Cloud Folders Increase Productivity

Being a web developer, I usually use several different computers on different operating systems across the lifetime of any project. Personally, I have 5 computers plus one server: Access to a Vista PC, a Windows 7 virtualized installation, my main Mandriva Linux desktop, a Eee 701 PC with Eeebuntu, a Mandriva Linux laptop, and a FreeBSD development server.

Moving files from one computer to the next used to be a time-consuming and ultimately prohibitive process. If I wanted to, say, take a break from working on my PC and work at the Red Brick Cafe for a few hours, I’d have to download my work files to a USB memory card then export the MySQL database and do the same transfer again to the USB memory card.

Or, I could burn a CD. Of course, how does one get the updated files back off the laptop and onto the PC when arriving back at home? This arduous process basically meant that freedom of choice in the work environment was severely hampered and was often more trouble than it was worth. But not any more.

Enter Dropbox.

Dropbox is a free service that is basically a shared folder in the cloud. It makes sharing files amongst any computer, whether it be Mac, Linux, or Windows, easy as drag and drop. And I really mean that. I love things that speed up my work processes because the less time I spend in administration mode the more time I can accomplish tasks in programming mode. Dropbox exemplifies this manifesto.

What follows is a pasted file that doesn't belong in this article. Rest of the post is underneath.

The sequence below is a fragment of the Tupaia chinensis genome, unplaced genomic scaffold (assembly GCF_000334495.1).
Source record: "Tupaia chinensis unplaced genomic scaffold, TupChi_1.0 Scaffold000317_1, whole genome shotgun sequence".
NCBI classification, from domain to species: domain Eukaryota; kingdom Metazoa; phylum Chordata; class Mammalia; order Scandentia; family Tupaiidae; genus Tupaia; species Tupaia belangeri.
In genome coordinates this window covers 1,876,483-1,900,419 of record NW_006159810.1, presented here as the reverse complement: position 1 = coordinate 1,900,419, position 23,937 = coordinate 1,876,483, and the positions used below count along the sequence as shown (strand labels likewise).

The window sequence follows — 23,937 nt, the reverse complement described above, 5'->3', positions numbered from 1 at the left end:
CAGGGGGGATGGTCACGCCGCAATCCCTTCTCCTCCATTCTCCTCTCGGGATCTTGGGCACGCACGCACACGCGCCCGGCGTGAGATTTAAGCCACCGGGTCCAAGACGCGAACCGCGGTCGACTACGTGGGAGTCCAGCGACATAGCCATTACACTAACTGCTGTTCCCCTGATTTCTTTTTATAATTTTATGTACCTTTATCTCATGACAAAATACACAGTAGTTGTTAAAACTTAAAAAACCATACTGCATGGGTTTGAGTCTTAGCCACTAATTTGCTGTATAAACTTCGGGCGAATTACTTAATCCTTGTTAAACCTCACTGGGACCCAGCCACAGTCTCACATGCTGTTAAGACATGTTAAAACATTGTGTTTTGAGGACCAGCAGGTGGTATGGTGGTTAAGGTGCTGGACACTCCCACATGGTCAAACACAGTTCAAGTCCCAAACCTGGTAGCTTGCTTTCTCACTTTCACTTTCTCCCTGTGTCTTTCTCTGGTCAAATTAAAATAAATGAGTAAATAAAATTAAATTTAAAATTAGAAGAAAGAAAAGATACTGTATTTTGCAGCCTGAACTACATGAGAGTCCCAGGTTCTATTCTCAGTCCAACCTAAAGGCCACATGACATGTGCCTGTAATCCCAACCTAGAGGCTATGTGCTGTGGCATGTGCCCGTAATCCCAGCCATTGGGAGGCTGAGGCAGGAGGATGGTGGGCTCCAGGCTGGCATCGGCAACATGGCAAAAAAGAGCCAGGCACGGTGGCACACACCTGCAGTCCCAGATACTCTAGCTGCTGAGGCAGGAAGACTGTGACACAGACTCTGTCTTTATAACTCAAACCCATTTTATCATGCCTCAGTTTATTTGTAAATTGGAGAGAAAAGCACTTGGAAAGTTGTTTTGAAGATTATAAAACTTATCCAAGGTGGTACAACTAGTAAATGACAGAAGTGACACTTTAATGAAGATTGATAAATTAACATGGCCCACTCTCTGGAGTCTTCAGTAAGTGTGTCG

Any file you put in the Dropbox folder on a computer will instantly be available on any computer that install Dropbox on. Even better, revisions are kept so if you make a mistake with a file and don’t have backups, you can pull the file in question from the archives to restore it. What makes Dropbox different from any other revision or archiving setup is that this is all done without any administration by the user. Literally if you drag a file into the folder, all this stuff is done for you. No committing changes, no crazy hoops to jump through.

Oh, and the 2GB storage starter account is completely free. It’s the one I use daily. I don’t even think I’ve hit 25% capacity yet.

Make Music With Schism Tracker

There exists an obscure music format that an entire generation of kids grew up with, most without ever realizing the sub-culture and community that had grown up around them. The file format is called Music Modules, or Mods for short. There are many different kinds of Mod formats, each with their own unique set of features, but they all work using the same basic principles: The Mod file contains the “patterns” (digital sheet music) as well as the “samples” (instruments) that play according to the patterns. In this way it is somewhat of a cross between a MIDI and an MP3 file. Because each Mod includes the instruments with the file, each Mod can have a unique sound.